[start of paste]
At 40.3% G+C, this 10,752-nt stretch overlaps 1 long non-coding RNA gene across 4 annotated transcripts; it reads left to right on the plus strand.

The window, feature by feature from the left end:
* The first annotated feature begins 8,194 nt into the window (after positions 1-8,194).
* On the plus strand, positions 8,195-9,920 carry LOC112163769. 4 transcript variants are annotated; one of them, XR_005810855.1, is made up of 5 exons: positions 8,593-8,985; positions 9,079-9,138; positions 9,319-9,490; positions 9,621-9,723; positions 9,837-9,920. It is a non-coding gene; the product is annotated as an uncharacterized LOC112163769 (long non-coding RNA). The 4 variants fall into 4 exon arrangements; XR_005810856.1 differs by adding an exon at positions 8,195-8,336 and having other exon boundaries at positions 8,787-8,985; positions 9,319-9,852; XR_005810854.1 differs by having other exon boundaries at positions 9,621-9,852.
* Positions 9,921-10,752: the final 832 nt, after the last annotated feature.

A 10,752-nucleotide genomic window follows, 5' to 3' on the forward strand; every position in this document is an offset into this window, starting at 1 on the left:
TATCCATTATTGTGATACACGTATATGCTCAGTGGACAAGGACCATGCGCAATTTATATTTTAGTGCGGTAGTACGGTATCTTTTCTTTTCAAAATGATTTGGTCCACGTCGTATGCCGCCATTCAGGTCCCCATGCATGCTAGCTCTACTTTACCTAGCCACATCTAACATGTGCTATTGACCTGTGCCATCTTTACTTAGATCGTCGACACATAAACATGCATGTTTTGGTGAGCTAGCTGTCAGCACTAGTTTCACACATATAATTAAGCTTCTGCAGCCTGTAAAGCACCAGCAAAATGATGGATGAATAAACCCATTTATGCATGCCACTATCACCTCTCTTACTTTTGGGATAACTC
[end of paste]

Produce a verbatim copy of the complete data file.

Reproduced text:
At 40.3% G+C, this 10,752-nt stretch overlaps 1 long non-coding RNA gene across 4 annotated transcripts; it reads left to right on the plus strand.

The window, feature by feature from the left end:
* The first annotated feature begins 8,194 nt into the window (after positions 1-8,194).
* On the plus strand, positions 8,195-9,920 carry LOC112163769. 4 transcript variants are annotated; one of them, XR_005810855.1, is made up of 5 exons: positions 8,593-8,985; positions 9,079-9,138; positions 9,319-9,490; positions 9,621-9,723; positions 9,837-9,920. It is a non-coding gene; the product is annotated as an uncharacterized LOC112163769 (long non-coding RNA). The 4 variants fall into 4 exon arrangements; XR_005810856.1 differs by adding an exon at positions 8,195-8,336 and having other exon boundaries at positions 8,787-8,985; positions 9,319-9,852; XR_005810854.1 differs by having other exon boundaries at positions 9,621-9,852.
* Positions 9,921-10,752: the final 832 nt, after the last annotated feature.

A 10,752-nucleotide genomic window follows, 5' to 3' on the forward strand; every position in this document is an offset into this window, starting at 1 on the left:
TATCCATTATTGTGATACACGTATATGCTCAGTGGACAAGGACCATGCGCAATTTATATTTTAGTGCGGTAGTACGGTATCTTTTCTTTTCAAAATGATTTGGTCCACGTCGTATGCCGCCATTCAGGTCCCCATGCATGCTAGCTCTACTTTACCTAGCCACATCTAACATGTGCTATTGACCTGTGCCATCTTTACTTAGATCGTCGACACATAAACATGCATGTTTTGGTGAGCTAGCTGTCAGCACTAGTTTCACACATATAATTAAGCTTCTGCAGCCTGTAAAGCACCAGCAAAATGATGGATGAATAAACCCATTTATGCATGCCACTATCACCTCTCTTACTTTTGGGATAACTC